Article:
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CHAPTER 5
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CHAPTER 11
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CHAPTER 17
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CHAPTER 19
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CHAPTER 21

Nondermatophytic filamentous keratinophilic fungi and their role in human infection

Harish C. Gugnani

Department of Medical Mycology, Vallabhbhai Patel Chest Institute, University of Delhi, India
Keratinophilic fungi include a variety of filamentous fungi mainly comprising hyphomycetes and several other taxonomic groups. Hyphomycetes include dermatophytes and a great variety of nondermatophytic filamentous fungi. Most of the latter occur as saprophytes in soil, and some are plant pathogens. Chrysosporium species are the commonest nondermatophytic filamentous fungi and are predominantly recovered from soil and other natural substrata by hair-baiting technique. C. tropicum and C. pannicola have been frequently isolated from human and animal skin lesions but their etiological relationship has not been established. Nattrassia mangiferae, a coelomycete with its anamorph as Scytalidium dimidiatum, is a well known plant pathogen, and has been frequently reported during the last three decades as an etiological agent of human skin and nail infections. Another species of Scytalidium, viz. S. hyalinum, regarded as an albino mutant of S. dimidiatum has also been frequently known to cause similar infections. Phoma, another coelomycete, includes several species pathogenic to humans. Among other nondermatophytic filamentous keratinophilic fungi known to cause human infections are species of Fusarium, Scopulariopsis, Aspergillus, Geotrichum, Alternaria, Curvularia, Onychocola, Microascus, Aphanoascus and Chaetomium. Several species of gymnoascaceous fungi, viz. Ctenomyces serratus, Gymnoascus reesii, G. intermedius and Gymnascella dankaliensis are often isolated from soil by hair-baiting technique; they have also been occasionally recovered from human skin lesions but without any evidence of etiological relationship. The criteria considered important for evaluating the role of nondermatophytic filamentous fungi in skin infections are the demonstration of mycelial elements in direct microscopy of skin scrapings or biopsy compatible with those in culture, repeated positive cultures from clinical material, and the exclusion of infection due to a dermatophyte or a fungus other than the one in question.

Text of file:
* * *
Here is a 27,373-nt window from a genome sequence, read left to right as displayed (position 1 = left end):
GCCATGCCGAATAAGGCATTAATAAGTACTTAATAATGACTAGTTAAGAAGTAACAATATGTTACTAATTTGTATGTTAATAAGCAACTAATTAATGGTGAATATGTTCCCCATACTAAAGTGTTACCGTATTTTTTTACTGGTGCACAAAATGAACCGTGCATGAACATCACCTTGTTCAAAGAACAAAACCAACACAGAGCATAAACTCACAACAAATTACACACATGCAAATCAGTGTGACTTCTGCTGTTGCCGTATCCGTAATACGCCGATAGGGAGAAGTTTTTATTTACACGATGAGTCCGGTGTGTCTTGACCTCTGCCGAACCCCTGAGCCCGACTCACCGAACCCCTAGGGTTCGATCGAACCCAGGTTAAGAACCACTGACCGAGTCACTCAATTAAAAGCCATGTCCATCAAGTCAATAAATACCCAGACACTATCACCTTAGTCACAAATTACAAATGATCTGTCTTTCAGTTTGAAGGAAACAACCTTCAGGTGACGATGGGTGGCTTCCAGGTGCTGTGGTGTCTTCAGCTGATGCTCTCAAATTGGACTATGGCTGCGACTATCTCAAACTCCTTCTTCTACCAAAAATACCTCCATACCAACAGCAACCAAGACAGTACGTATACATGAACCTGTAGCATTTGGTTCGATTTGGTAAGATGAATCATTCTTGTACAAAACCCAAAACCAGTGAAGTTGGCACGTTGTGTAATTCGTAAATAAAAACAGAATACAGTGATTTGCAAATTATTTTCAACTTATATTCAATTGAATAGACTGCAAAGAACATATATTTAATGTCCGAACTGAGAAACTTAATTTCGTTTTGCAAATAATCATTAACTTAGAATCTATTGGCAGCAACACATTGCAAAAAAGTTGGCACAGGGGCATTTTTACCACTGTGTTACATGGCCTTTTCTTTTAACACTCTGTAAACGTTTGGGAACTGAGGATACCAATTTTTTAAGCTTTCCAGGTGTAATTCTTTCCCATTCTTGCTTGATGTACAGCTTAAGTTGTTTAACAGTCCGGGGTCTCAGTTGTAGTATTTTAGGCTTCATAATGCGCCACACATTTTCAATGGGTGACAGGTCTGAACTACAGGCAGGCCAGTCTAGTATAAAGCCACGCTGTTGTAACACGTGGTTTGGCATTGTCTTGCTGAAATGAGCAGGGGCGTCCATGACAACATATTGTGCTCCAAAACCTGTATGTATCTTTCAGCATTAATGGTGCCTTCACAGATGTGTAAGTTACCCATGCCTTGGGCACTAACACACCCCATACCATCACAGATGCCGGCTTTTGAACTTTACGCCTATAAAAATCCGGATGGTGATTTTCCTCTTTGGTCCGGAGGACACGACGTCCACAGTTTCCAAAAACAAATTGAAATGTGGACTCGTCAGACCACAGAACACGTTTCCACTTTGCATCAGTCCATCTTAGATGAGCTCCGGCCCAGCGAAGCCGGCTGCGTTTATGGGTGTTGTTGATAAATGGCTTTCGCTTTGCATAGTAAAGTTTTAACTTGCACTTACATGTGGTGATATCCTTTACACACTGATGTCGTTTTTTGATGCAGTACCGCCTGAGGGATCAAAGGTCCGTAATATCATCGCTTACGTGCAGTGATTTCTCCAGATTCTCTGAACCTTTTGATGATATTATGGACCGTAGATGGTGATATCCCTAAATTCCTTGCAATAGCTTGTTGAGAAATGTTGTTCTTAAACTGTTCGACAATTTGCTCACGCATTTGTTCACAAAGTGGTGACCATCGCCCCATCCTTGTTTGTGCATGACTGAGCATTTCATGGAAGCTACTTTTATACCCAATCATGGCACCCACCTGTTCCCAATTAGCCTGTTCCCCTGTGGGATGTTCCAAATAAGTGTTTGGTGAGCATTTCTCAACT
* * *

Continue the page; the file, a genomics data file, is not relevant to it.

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In: Kushwaha RKS, Guarro J (Eds.). Biology of Dermatophytes and other Keratinophilic Fungi.
Revista Iberoamericana de Micología, Bilbao, 2000.
 
 

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